Give thanks with entire community
Published 12:05 am Sunday, November 23, 2014
The annual Community Thanksgiving Prayer Service is scheduled for 6:30 p.m. Tuesday at Jefferson Street United Methodist Church.
The message will be delivered by Rev. Dennis Ellingburg, Morgantown Baptist Church. The music for the service will be provided by the music leader and choir of the host church.
The service has been planned by members of the Natchez-Adams County Ministerial Alliance.
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Members of the Alliance with lead parts in the service include the Rev. Nance Hixon from Grace United Methodist Church, the Rev. James Brooks from Forest Aid Church, the Rev. Grant Westbrook, the Rev. Scott Green and the Rev. Bo Swilley from Community Chapel.
To the best of my knowledge, the Ministerial Alliance has organized and sponsored a Community Thanksgiving Service since about 1970.
The purpose of the Thanksgiving Service then was to call the community together for prayer. I believe the purpose of this year’s service is essentially the same, to invite people from all walks of life, from all ethnic and racial groups, from all age groups and from all denominations in prayer.
The offering to be taken up during the service will be given to the Stewpot.
The purposes of the Ministerial Alliance are to promote fellowship and unity among all community leaders, to serve as an advocate for concerns in the community, to offer advice and counsel to individuals and groups striving for the community’s wellbeing, and to promote works of charity and prayer in the community.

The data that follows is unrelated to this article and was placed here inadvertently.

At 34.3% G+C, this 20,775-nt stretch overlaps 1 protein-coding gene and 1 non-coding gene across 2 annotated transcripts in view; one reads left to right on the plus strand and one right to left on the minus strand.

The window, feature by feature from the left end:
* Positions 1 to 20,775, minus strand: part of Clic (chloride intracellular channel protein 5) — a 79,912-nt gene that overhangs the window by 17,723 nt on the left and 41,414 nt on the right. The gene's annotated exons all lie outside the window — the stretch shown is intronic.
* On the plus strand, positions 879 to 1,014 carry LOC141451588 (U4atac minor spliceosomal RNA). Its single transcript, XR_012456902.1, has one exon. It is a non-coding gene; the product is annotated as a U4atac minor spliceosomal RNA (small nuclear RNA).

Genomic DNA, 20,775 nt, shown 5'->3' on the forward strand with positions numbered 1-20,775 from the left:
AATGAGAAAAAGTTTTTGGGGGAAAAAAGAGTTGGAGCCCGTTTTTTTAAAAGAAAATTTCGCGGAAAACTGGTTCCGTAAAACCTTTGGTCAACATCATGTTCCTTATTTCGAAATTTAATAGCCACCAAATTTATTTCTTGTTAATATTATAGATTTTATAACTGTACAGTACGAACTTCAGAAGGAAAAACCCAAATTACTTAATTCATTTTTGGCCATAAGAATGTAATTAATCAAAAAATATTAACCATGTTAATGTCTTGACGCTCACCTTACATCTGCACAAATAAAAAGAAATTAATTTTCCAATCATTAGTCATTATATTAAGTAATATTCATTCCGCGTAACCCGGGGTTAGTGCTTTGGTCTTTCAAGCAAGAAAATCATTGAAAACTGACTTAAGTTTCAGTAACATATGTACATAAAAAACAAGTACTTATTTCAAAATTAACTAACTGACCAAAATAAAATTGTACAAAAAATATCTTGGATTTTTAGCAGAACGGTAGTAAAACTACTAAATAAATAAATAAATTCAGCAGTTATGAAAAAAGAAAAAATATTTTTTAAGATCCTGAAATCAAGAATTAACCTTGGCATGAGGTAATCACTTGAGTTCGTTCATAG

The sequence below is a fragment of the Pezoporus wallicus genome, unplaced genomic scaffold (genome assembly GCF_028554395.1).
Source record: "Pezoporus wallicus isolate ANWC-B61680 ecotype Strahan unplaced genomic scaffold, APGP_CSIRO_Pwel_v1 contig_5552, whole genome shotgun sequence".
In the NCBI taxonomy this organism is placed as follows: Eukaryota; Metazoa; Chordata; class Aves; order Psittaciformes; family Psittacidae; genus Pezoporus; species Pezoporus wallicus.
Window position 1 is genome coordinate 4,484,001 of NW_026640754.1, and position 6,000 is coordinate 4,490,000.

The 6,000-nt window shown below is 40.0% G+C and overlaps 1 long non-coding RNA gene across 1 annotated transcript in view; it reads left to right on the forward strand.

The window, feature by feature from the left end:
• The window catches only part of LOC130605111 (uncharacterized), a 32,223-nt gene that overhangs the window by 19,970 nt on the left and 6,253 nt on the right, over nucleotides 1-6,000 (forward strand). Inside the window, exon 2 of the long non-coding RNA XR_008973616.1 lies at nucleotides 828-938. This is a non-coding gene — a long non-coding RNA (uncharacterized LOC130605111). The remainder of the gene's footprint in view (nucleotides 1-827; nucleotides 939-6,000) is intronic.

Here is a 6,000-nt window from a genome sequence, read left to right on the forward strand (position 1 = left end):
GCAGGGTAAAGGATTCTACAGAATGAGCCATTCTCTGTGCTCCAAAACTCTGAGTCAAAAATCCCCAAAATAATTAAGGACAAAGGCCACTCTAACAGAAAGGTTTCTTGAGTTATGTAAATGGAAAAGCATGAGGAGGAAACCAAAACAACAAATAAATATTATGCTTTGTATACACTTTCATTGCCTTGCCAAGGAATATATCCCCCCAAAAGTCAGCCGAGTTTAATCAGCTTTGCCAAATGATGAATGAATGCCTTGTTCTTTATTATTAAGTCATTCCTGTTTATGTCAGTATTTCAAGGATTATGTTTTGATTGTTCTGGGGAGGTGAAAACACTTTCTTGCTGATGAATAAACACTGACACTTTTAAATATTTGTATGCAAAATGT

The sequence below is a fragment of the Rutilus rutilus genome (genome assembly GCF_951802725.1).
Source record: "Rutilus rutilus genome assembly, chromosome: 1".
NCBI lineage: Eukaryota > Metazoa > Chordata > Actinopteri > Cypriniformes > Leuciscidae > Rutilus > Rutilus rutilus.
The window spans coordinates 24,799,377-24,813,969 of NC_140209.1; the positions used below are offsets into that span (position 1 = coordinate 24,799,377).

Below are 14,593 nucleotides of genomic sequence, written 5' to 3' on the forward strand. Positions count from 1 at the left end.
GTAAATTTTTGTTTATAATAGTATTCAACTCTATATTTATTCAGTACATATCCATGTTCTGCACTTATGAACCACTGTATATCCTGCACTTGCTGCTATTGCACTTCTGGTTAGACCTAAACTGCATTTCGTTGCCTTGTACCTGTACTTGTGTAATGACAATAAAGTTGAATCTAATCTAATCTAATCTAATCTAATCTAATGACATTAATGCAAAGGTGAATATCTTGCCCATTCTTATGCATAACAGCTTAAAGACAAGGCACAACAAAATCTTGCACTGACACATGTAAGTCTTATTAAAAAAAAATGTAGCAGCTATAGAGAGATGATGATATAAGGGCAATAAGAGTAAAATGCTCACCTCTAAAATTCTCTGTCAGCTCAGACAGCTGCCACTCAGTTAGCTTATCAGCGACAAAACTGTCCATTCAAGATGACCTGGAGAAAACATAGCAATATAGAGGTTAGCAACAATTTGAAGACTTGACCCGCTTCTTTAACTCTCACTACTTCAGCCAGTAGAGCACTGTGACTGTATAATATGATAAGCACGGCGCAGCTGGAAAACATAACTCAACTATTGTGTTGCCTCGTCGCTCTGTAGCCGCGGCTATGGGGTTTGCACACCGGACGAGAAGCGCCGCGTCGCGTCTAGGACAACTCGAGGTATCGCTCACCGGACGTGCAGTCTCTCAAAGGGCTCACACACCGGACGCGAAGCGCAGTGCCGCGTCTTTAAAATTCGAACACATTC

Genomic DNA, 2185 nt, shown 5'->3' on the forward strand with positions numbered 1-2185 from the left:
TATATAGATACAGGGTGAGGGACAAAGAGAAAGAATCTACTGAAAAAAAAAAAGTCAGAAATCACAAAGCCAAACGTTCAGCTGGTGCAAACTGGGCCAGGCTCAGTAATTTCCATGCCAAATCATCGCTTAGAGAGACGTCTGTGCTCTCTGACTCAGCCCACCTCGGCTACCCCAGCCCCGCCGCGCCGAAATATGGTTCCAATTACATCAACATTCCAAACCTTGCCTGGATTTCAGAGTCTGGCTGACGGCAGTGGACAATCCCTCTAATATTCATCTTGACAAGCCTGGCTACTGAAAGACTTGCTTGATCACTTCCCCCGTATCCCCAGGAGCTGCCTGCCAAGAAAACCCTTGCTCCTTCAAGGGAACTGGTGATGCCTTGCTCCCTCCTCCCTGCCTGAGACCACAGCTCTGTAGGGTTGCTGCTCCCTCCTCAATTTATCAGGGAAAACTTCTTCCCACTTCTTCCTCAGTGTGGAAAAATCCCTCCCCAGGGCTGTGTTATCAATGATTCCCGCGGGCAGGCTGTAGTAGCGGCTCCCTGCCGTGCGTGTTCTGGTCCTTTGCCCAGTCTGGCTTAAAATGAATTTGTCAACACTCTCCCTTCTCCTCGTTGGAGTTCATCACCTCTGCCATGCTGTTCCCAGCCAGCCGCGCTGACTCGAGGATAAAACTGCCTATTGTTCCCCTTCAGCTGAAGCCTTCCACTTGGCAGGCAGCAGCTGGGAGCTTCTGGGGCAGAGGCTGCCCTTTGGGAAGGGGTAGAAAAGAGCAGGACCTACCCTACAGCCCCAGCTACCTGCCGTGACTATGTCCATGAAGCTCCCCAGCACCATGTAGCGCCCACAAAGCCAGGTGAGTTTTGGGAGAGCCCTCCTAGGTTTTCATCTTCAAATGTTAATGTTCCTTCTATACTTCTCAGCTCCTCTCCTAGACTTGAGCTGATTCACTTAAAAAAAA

Membership is open to all licensed or credentialed ministers (full or part-time), and a monthly meeting is held usually on the fourth Tuesday of each month. The officers for 2014 are: president Ellingburg, secretary Westbrook, and treasurer Hixon.
On behalf of the Ministerial Alliance, I invite the members of this community to join together in prayer. It is our opportunity to give thanks to God for the blessings we enjoy as individuals and families; it is a time to acknowledge the challenges that are before us; and finally, our efforts to build a united community can be strengthened by our praying together.
We have made progress toward unity in our community, but all of us know that we are not yet all that we know we can be.
Our community, like most communities of our size, group ourselves into socio-economic categories, racial, ethnic and denominational groups.
These groupings have much merit to them, but working together and striving for unity is the key to survival and growth in the future for our community. I am grateful for the efforts, projects and people that are working toward that end. It is my hope that the Thanksgiving Prayer Service on Tuesday will draw many people together with open hearts and minds to pray.
It is my hope that it will strengthen our resolve to continue our search for unity.
David O’Connor is pastor of St. Mary and Assumption parishes. Until two years ago, he served as an officer of the Ministerial Alliance for 10 years.